The Minnesota Department of Transportation yesterday awarded a $243-million contract for rebuilding the I-35W bridge in Minneapolis to a team including Flatiron Constructors, based in Longmont, Colorado, in joint venture with Seattle-based Manson Construction. Also on the team is Orlando-based Johnson Bros., in a support role, and Figg Bridge Engineers, of Tallahassee, Florida, as lead designer. The new highway span will replace one that collapsed on August 1, killing 13 people and injuring 100.

new I-35W bridge over the Mississippi River in Minnesotanew I-35W bridge over the Mississippi River in Minnesota

Image: Courtesy Minneapolis Department of Transportation

Community participants in a one-day design charette workshop scheduled for later this month will choose between two options for a new I-35W bridge over the Mississippi River in Minnesota.

At a press briefing, Figg president Linda Figg invoked “arches, water, reflection” as the theme for the new 1,216-foot-long, 10-lane concrete bridge with a 504-foot-long pre-cast segmental main span clearing the Mississippi River. Flatiron-Manson project manager Peter Sanderson added that the team hopes to start work on the St. Anthony Falls Bridge, as it is called, by November 1 and complete work by Christmas Eve 2008. “Our top priority is safety—both throughout construction and during the entire life of the bridge,” he said.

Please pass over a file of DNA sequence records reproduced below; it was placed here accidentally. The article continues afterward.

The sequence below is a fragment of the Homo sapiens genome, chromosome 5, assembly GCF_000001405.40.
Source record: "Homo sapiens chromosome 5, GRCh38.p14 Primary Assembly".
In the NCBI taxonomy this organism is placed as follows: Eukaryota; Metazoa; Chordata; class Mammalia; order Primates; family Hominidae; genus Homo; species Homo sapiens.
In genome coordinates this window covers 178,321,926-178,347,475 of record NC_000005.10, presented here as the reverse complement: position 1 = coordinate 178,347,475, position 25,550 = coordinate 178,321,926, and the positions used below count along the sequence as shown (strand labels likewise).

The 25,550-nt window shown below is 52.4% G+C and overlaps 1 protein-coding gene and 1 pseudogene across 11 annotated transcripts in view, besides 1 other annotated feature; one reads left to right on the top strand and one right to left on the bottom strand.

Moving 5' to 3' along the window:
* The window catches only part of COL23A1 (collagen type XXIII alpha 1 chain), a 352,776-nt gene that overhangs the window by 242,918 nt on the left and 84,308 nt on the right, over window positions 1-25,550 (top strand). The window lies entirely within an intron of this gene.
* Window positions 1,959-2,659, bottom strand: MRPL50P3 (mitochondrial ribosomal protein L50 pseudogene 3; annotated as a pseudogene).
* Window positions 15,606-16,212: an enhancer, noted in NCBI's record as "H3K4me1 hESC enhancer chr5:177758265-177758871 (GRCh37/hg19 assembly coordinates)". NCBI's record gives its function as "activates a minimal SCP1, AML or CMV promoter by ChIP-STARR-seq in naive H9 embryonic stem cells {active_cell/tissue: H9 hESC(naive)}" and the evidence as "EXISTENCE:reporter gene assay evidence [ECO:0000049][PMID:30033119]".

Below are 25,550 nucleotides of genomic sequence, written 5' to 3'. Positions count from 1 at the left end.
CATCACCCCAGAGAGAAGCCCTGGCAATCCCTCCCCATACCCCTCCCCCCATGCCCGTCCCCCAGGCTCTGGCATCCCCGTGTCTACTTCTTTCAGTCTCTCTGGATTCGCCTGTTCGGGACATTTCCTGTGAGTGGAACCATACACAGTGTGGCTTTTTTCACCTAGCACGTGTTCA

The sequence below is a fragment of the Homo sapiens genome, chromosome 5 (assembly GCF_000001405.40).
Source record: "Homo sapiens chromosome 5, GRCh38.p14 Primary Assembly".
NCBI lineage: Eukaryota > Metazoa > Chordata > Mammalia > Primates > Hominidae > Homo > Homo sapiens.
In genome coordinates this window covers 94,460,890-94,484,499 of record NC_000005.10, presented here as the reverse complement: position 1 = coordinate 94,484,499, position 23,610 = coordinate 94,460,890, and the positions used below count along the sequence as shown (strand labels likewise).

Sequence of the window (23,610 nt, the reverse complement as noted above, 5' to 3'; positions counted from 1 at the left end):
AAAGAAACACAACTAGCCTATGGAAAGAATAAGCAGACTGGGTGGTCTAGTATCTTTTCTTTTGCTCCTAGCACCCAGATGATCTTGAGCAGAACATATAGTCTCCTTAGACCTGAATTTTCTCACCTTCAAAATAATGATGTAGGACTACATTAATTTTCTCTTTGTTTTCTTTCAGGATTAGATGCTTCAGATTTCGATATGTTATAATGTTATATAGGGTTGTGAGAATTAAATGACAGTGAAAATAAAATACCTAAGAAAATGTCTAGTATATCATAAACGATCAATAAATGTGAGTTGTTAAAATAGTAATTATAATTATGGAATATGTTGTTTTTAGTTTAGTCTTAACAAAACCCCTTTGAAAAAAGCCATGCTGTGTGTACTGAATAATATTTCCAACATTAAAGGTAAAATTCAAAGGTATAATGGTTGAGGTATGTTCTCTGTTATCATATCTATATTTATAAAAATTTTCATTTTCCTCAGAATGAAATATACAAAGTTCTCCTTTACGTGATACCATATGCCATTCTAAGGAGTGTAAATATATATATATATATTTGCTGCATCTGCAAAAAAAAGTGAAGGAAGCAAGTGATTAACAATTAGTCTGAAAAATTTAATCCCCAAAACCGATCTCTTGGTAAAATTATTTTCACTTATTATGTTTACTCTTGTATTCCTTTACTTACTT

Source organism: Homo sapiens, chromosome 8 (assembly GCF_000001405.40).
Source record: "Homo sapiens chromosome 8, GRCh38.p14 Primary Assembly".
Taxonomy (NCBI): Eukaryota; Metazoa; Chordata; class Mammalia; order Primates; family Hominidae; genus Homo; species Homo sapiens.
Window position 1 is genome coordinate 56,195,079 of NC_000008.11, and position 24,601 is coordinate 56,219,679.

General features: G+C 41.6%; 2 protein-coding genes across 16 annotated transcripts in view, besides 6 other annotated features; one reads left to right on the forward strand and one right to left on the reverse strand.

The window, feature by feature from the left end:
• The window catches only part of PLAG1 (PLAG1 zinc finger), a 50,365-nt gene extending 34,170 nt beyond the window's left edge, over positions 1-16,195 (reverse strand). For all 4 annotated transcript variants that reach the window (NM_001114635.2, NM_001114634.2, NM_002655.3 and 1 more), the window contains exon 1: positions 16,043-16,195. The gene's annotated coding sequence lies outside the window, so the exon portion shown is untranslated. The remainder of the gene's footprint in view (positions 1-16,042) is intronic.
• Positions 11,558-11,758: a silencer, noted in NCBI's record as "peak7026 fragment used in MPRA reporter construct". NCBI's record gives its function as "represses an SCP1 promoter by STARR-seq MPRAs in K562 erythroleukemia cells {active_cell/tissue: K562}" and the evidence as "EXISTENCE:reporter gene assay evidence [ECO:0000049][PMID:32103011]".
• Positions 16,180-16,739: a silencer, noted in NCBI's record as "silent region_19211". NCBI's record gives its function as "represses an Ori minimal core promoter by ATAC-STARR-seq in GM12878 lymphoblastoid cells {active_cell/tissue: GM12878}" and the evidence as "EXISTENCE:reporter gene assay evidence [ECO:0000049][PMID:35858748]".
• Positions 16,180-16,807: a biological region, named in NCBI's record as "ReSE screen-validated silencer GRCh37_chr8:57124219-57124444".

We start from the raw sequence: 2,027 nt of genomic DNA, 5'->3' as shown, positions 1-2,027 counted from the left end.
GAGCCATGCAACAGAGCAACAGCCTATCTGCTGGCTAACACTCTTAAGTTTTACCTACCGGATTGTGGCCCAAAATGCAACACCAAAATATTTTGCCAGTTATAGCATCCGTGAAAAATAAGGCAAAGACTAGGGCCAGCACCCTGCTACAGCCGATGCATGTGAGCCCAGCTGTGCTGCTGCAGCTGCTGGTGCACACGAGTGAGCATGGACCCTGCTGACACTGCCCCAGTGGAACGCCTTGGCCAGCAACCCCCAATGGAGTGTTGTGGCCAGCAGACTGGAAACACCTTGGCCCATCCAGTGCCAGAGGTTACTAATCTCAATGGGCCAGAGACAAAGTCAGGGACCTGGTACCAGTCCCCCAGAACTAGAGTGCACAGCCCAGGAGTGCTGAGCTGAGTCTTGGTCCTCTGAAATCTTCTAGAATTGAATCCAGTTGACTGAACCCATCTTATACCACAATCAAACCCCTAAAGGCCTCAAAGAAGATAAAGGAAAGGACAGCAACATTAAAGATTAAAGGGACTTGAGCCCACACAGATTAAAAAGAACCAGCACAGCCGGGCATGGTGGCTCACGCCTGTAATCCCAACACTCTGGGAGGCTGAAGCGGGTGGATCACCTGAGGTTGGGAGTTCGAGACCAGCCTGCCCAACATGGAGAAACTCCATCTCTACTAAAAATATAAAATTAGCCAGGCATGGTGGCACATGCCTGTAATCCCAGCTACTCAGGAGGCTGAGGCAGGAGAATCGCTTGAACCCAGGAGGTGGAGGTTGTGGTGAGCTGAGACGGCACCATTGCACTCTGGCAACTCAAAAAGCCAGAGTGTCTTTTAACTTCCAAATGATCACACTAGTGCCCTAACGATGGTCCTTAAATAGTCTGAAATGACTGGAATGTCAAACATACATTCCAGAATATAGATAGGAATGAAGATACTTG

The bridge, designed with a 100-year life, will support the main span on four 70-foot-tall piers supported on multiple drilled shafts into bedrock. Figg emphasized that there will be “no fracture-critical members” in the redundant design. Each of the twin bridges will be 90 feet 4 inches wide, allowing room for future bus rapid transit or light rail networks.

According to the proposal, the main span pre-cast segments will be placed by a barge-mounted crane, while the 330-foot-long and 260-foot-long connecting continuous concrete spans, as well as one 121-foot-long end span, pre-stressed and post-tensioned, erected on falsework. The proposal also includes a state-of-the-art sensor and monitoring system and the possibility of monumental markers at the entrances on either side.

Community participants in a one-day design charette workshop to be scheduled this month will choose from two pier options—one where the pier columns taper outward at the tops and bottoms and flow into the curvature of the main span, or one with straighter piers with blue coloring along their lengths. They will also choose between a white and sandstone coloring for the overall bridge, types of railings and types of LED lighting.

Most of the components of the concrete bridge outlined in the Flatiron-Manson and FIGG proposal will be built in Minnesota, with local materials and workers, according to Sanderson. The project will open a site later this month in St. Paul to begin pre-casting the concrete components, which will be delivered by barge to the I-35W Bridge site.

A version of this article first appeared on McGraw-Hill Construction’s